The IoT Nightmare - Attackers Can Compromise Apps, Steal Credentials
  • Barracuda Labs runs remote IoT attack via web and mobile apps, with no product contact
  • Vulnerabilities allow for credential theft, access to sensitive information like camera feeds. 

Over the past few years, the Internet of Things (IoT) has exploded into this massive phenomenon where every home appliance, big or small, needs to be connected to the Internet. A Barracuda Labs report shows that one of the biggest issues we’ve come to now is compromised credentials.

A new report coming from security experts over at Barracuda Labs focuses on IoT devices and the app vulnerabilities. As mentioned, there are numerous threats out there revolving around the Internet of Things. One of those is a credential compromise, where attackers use vulnerabilities in the web apps and mobile applications of certain IoT devices. Those credentials are then used by attackers to gain access to the video feed, remove videos from the cloud storage, read account information, and more. What’s more, attackers use the credentials to push their own firmware update to the device.

The experts focused on a camera’s web app and mobile app and found several issues. First, the mobile app ignores server certificate validity, the device updates are not signed and they ignore server certificate validity, making for a very complicated situation. By using these vulnerabilities, they managed to easily acquire credentials and compromise an IoT device. Even worse, since the attack happened via the web app and mobile app, they didn’t even need physical contact with the device itself.

“This makes life easier for attackers. No more scanning on Shodan for vulnerable devices. Instead, the attack will be performed against the vendor’s infrastructure. It’s a threat that could affect other types of IoT devices as well, regardless of their function, because it takes advantage of the way the device communicates with the cloud,” the researchers point out.

Huge Impact on Consumers

How could this impact you? Well, if someone was targeting you, they could end up controlling those cams you use for security at home. Not only could they capture sensitive footage, but they could also use the information regarding your schedule to burglarize your home.

IoT manufacturers need to learn to tighten up security, something that’s being said for years. It’s not just the devices that need to be safe, but also the web and mobile apps. Barracuda Labs advises companies to work on web application firewalls, add protection against network layer attacks and phishing, and improve cloud security.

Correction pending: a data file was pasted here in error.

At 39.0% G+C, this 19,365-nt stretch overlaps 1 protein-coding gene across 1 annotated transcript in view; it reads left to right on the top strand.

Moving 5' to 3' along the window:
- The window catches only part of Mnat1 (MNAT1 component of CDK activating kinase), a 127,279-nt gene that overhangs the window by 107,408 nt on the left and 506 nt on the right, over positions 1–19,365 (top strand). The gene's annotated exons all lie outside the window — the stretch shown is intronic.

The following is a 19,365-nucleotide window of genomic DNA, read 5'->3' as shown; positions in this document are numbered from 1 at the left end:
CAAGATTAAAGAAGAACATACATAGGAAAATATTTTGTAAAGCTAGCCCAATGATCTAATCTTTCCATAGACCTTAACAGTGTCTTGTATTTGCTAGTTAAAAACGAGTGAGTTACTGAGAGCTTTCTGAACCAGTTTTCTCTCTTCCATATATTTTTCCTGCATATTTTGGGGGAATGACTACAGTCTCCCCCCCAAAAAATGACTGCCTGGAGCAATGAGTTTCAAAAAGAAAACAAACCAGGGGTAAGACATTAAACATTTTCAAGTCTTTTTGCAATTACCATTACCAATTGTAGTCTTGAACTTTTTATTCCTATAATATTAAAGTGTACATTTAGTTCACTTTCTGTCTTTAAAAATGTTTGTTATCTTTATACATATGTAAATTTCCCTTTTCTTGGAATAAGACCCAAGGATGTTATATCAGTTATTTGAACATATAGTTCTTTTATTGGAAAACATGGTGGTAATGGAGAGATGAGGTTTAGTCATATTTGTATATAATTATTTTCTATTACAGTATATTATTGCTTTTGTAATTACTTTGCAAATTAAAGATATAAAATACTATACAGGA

“Vulnerabilities are somewhat inevitable, so signs of good reactions are quickly patching the vulnerability and adding that patch to any new devices being made in a timely manner,” Jonathan Tanner, Senior Security Researcher at Barracuda told TechNadu. There are instances where a patch will be made but vulnerable devices will continue to be manufactured assuming users will download the patch. Unless updates are automatic users can’t be relied on to update device firmware regularly enough for this to be a viable reaction. Making sure new vulnerable devices aren’t being produced in a timely manner is an important step. Further, some devices are more difficult to apply firmware to make it less likely users will patch.

Safety First

Users need to make sure you research the product before you buy it. Start by researching the device manufacturer because there are a few companies that produce such devices and actually care about the security part of the problem, although clearly not all. Then, people should search for device vulnerabilities online, not necessarily regarding the product they’re looking to buy, but other products from that manufacturer, as well as how the issues were handled.

“As for buyers maximizing their own security, they should change the default password on devices as soon as they set them up to something difficult to break. If possible, they could even go so far as deleting the default account and creating their own administrator username if this is supported. These won’t guarantee account safety since there are sometimes hard-coded passwords and accounts or vulnerabilities in the web application, but it’s a good start and these sort of things are exactly what security researchers tend to look for first when assessing devices,” Tanner added.

The Barracuda Senior Security Research added that once accounts are set up more securely, users should look for additional ways to improve the security of the device. This varies depending on the type of device in use, but the things people could do to improve their security include enabling encrypted communication and disabling the ability to send information outside the local network. “The latter may limit access to apps remotely, so may not always be ideal but if a user doesn’t intend to use any remote apps they should definitely disable the feature and should try to research that the communication to and from the remote servers is encrypted,” the expert advises. “From a privacy standpoint, users should disable any data collection or telemetry going back to the company as well.”

The report points out, however, that the amount of information available about the security posture of IoT devices is very low. Ideally, they state, IoT products would get safety rating scores, just like cars.

Do you have any IoT devices at home? How safe are they? tell us in the comments section below and please share the article online if you have the time. Follow TechNadu on Facebook and Twitter for more news and guides.